Nikon Profit Margins

Started Jul 14, 2013 | Discussions thread
Eamon Hickey
Veteran MemberPosts: 3,169
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some educated guesses
In reply to grtday, Jul 16, 2013

grtday wrote:

I'm a bit steamed that Nikon is artificially controlling pricing in the US. I know that brick and mortar retailers need to make a profit, but the the consumers expense and at the expense of fair competition?

Since this practice has become legal in the U.S., many, many companies are doing it, including many camera companies. Nikon is just one of a crowd of thousands. I'm not saying it's good (or bad); just that it's common.

Does anyone have any idea what Nikon offers retailers from deep deep cost to MSRP? I've heard anywhere from 10% to 35%?

I used to know exactly (when I worked for Nikon USA more than a decade ago), but now I can only offer an educated guess. And remember that we're talking here about the retailers' profit margins, not Nikon USA's margins. Nikon's margins are a whole different topic.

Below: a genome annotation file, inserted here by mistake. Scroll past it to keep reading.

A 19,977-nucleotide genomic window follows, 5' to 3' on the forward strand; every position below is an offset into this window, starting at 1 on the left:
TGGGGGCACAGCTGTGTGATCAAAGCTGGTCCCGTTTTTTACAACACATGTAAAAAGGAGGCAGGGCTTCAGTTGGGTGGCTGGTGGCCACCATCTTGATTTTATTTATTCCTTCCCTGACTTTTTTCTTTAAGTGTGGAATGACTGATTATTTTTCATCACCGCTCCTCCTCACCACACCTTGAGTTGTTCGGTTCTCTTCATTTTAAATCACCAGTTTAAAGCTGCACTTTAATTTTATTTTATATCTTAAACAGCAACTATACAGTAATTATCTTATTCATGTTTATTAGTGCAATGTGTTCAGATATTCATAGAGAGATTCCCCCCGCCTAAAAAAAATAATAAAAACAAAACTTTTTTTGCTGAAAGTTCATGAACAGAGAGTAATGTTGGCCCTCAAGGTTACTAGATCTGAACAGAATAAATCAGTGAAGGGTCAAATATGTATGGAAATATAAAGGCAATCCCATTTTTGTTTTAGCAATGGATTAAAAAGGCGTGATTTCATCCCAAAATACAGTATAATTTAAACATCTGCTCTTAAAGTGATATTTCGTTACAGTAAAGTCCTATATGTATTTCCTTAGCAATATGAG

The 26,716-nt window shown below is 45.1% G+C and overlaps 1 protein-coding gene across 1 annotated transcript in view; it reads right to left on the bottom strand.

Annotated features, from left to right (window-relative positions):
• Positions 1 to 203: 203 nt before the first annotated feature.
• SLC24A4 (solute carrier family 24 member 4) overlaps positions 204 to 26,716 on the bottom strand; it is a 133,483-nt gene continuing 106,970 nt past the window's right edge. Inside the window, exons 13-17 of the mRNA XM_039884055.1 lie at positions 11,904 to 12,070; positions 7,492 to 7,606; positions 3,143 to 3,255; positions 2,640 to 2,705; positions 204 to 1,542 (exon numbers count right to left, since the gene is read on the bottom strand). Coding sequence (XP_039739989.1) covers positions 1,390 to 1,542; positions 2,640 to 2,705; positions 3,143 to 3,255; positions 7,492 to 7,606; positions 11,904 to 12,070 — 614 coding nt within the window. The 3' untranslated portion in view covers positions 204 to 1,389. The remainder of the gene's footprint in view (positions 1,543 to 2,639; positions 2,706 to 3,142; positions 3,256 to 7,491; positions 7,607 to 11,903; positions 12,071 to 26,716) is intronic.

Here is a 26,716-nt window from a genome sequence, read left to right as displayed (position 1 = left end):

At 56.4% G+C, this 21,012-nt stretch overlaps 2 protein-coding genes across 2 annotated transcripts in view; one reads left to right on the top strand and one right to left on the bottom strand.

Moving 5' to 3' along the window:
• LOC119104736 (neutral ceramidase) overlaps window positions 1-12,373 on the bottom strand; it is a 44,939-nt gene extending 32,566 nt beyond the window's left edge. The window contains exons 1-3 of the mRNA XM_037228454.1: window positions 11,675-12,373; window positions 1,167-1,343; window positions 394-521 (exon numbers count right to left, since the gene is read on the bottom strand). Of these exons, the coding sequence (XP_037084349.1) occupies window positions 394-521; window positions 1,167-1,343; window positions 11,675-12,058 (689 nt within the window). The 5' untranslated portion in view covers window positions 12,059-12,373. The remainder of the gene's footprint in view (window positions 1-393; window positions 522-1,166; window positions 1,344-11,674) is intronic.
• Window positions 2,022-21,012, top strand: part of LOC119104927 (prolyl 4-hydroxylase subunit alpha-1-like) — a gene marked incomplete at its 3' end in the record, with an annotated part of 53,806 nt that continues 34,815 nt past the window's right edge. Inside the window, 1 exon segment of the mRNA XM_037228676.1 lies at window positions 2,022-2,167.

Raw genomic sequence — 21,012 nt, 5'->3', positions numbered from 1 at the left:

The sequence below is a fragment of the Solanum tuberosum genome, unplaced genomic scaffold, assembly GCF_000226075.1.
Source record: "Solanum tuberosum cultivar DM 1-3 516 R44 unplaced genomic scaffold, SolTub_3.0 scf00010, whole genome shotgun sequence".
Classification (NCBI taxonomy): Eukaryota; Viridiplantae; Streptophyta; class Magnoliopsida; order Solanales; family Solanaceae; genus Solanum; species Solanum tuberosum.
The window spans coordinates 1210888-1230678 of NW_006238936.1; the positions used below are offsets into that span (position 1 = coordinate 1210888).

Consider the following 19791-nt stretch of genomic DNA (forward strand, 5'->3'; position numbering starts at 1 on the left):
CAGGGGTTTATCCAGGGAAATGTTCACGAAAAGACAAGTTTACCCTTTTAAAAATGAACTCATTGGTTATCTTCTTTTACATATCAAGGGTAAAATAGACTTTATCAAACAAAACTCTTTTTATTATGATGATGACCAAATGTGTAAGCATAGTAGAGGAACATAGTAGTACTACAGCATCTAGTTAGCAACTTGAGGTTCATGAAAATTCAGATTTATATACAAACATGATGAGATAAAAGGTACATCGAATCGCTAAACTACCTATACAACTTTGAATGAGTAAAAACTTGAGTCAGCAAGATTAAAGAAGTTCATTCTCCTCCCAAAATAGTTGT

It's likely that the U.S. uniform retail price for most Nikon DSLRs is about 10-15% over book cost. There are some further discounts for retailers if they pay their bill on time and advertise Nikon products, which bring the real cost (what we used to call "net/net/net") to probably somewhere around 15-20% below uniform retail, give or take a couple of percentage points. Note that many retailers do not recognize the idea of "net/net/net" because in order to get some of the additional discount you have to spend it (the advertising co-op part).

Lenses are probably roughly the same.

(For perspective, when I worked at Nikon USA, and uniform retail pricing in the U.S. was illegal, most camera stores sold hardgoods (i.e. cameras and lenses) for 5-10% over net/net/net. Nikon's Minimum Advertised Price in those days -- the precursor to uniform prices -- was almost always 15% over book net, but retailers almost always discounted from MAP in one way or another.)

These are not high retail margins, by the way. Food, clothing, furniture, jewelry etc. start out with much higher margins (which are cut drastically during sales promotions, of course).

Most business consultants will tell you that a retail store has to achieve a store-wide profit margin of around 25-30% just to break even. (Internet and mail-order businesses can break even with lower margins.)

That 14-24mm lens that you want probably has a book net cost to the retailer of around $1700 and a net/net/net of around $1600. (Maybe 5% lower). So there's a little room for the retailer to give you a deal, but not that much.

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